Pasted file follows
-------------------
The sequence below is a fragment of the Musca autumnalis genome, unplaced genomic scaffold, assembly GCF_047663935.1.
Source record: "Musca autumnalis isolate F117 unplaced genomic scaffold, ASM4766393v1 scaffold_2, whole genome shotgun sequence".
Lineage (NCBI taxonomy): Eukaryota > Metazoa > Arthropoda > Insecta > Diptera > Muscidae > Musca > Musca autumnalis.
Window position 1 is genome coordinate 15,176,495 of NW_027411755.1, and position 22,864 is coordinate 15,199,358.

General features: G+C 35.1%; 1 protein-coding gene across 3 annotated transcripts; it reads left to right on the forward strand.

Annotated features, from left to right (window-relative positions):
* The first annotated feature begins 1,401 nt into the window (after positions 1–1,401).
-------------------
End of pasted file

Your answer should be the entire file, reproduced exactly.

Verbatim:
The sequence below is a fragment of the Musca autumnalis genome, unplaced genomic scaffold, assembly GCF_047663935.1.
Source record: "Musca autumnalis isolate F117 unplaced genomic scaffold, ASM4766393v1 scaffold_2, whole genome shotgun sequence".
Lineage (NCBI taxonomy): Eukaryota > Metazoa > Arthropoda > Insecta > Diptera > Muscidae > Musca > Musca autumnalis.
Window position 1 is genome coordinate 15,176,495 of NW_027411755.1, and position 22,864 is coordinate 15,199,358.

General features: G+C 35.1%; 1 protein-coding gene across 3 annotated transcripts; it reads left to right on the forward strand.

Annotated features, from left to right (window-relative positions):
* The first annotated feature begins 1,401 nt into the window (after positions 1–1,401).